Inspired by this film, Judge David Johnson installed rubber nipples on all of his collared shirts.
Our review of Batman: The Motion Picture Anthology (Blu-Ray), published March 10th, 2009, is also available.
Strength. Courage. Honor. Loyalty. Rubber lips.
How many words have been written to date about the Godforsaken awfulness that is Batman and Robin? How many cries of derision? How much vitriol from fanboys and critics alike, reaching into their quivers and firing nerd-arrow after nerd-arrow into this plump, neon-colored, eardrum-splitting, eyeball-razing turkey? Thousands? Tens of thousands? Easily, I'm sure. Joel Schumacher's Batman swan song is now the stuff of legend, a bomb of such mammoth proportions it likely occupies one of the top three spots on just about everyone's Worst Films Ever lists. Recognizing the utter infamy this film carries with it, I am proud to have been charged with the mission of reviewing this two-disc special edition, presumably, the final word Warner Brothers has on its pastel monstrosity.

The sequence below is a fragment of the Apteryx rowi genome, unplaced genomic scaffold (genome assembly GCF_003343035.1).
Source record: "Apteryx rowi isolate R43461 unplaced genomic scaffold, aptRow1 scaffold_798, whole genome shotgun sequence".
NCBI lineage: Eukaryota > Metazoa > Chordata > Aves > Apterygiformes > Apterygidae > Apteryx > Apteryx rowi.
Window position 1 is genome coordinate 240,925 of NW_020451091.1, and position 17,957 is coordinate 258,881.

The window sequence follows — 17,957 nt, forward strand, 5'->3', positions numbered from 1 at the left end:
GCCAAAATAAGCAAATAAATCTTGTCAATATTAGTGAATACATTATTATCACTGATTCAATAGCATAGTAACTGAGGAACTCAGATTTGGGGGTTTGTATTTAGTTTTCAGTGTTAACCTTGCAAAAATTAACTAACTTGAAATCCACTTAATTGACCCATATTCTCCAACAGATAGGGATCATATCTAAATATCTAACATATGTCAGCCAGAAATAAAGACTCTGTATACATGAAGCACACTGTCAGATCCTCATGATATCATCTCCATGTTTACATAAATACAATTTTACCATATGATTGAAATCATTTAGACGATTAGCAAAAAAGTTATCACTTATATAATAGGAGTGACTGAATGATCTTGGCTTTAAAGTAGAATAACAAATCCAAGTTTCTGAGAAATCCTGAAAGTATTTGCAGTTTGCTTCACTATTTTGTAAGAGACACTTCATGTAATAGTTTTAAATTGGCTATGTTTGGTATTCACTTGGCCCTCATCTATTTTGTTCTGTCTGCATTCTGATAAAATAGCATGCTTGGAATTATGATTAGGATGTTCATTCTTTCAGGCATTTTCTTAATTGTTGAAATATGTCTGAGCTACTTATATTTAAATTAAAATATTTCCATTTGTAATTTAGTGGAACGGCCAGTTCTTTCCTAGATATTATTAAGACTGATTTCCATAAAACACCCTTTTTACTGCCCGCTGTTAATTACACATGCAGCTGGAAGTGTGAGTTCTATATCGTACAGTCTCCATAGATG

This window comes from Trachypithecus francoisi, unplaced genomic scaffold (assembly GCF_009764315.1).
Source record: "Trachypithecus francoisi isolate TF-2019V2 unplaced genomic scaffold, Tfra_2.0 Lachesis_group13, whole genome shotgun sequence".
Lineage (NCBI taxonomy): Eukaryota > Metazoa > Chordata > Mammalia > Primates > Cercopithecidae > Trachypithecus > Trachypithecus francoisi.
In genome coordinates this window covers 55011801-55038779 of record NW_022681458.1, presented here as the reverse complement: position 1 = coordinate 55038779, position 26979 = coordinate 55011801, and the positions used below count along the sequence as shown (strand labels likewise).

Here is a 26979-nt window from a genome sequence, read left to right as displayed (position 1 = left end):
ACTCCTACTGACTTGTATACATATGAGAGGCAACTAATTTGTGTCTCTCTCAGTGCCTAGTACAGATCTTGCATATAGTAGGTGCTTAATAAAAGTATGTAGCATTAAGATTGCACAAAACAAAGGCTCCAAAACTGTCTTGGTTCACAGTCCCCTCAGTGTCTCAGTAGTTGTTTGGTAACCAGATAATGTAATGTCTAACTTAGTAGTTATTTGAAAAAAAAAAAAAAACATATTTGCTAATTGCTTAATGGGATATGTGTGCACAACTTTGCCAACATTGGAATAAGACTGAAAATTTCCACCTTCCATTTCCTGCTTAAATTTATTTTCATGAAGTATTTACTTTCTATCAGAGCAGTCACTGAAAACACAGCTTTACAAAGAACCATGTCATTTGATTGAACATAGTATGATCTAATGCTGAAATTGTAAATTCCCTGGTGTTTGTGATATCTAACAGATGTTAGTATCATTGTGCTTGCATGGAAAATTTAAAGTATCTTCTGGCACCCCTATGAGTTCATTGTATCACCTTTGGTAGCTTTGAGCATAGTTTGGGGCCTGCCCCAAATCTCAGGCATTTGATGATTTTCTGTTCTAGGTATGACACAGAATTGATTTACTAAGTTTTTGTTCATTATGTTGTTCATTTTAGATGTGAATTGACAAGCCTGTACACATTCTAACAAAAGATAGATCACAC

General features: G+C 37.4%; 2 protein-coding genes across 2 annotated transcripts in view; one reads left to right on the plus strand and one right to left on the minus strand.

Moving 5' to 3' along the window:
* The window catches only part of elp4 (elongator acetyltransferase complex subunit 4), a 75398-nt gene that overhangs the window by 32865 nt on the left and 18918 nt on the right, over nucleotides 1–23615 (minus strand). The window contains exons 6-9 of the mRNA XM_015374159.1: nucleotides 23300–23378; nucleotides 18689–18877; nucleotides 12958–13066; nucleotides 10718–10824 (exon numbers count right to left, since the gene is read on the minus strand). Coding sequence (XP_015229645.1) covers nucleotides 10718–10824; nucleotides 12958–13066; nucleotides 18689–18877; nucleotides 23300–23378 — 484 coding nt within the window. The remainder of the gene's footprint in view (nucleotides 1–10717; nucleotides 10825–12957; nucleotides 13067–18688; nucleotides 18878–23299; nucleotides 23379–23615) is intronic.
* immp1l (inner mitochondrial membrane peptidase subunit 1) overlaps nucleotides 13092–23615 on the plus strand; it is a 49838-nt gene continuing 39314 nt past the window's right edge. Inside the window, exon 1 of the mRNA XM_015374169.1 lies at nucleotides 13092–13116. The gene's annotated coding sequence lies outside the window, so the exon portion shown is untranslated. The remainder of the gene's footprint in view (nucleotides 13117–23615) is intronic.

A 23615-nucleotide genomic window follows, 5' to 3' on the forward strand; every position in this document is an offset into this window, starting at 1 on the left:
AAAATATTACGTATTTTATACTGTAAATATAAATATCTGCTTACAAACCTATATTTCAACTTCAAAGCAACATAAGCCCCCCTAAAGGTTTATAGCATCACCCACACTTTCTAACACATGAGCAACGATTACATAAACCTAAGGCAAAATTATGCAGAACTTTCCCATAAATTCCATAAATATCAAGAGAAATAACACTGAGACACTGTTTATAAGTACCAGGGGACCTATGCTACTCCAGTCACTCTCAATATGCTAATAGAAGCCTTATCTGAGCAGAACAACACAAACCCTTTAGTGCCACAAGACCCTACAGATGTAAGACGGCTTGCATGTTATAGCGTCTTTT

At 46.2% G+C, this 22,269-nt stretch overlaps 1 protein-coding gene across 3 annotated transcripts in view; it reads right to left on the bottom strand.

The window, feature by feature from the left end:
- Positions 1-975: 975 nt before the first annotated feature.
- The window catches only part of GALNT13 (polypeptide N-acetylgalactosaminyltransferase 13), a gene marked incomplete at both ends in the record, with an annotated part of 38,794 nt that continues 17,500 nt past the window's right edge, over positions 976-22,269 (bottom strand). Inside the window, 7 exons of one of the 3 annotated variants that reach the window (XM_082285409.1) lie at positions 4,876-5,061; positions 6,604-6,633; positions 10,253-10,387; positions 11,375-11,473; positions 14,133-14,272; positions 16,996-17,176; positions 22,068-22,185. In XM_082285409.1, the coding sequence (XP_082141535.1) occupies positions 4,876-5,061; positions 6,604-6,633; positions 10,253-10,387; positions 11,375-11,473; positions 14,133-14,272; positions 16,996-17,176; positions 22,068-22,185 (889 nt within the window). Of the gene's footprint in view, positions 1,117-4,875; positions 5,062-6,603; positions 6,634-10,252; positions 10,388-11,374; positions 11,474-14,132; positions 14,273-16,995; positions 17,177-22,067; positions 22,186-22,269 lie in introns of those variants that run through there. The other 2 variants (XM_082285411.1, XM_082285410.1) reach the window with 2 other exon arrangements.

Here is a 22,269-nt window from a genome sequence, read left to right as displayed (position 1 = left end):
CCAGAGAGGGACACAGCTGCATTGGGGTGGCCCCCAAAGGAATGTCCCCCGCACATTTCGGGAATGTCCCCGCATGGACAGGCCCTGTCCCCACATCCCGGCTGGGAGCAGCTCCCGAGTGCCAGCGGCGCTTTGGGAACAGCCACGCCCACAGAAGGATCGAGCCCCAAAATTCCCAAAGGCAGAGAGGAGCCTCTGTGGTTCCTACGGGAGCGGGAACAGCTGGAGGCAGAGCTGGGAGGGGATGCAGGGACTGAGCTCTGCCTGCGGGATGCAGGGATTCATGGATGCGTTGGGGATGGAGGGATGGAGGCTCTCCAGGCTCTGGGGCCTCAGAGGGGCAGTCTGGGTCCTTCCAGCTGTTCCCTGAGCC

Facts of the Case
(Judge's Note: To do this movie's spectacular overproduction justice, this section of the review will be similarly overproduced.)
Mr. Freeze (Arnold Schwarzenegger, Predator) is going crazy!!! He and his goons have been raiding Gotham City, looking for beautiful diamonds (Wow! So shiny! And so diamond-like!) so Mr. Freeze can fuel his SUPER-TERRIFIC and AWESOMELY FUTURISTIC freeze-suit!!!
As the diabolical villain lays siege to the Gotham Museum with his ice blasts—SHOOOSSSHHHHHH!!!!!!!!—down from the ceiling drops:
BATMAN and ROBIN!!!
With incredibly agility that's INCREDIBLY AGILE, Batman (George Clooney, From Dusk Till Dawn) slides down a dinosaur and TOTALLY BEATS THE CRAP out of the goons!
KA-POW!!! BOFFO!!! SOCKO!!! WHAMMY-KABLAMMY!!!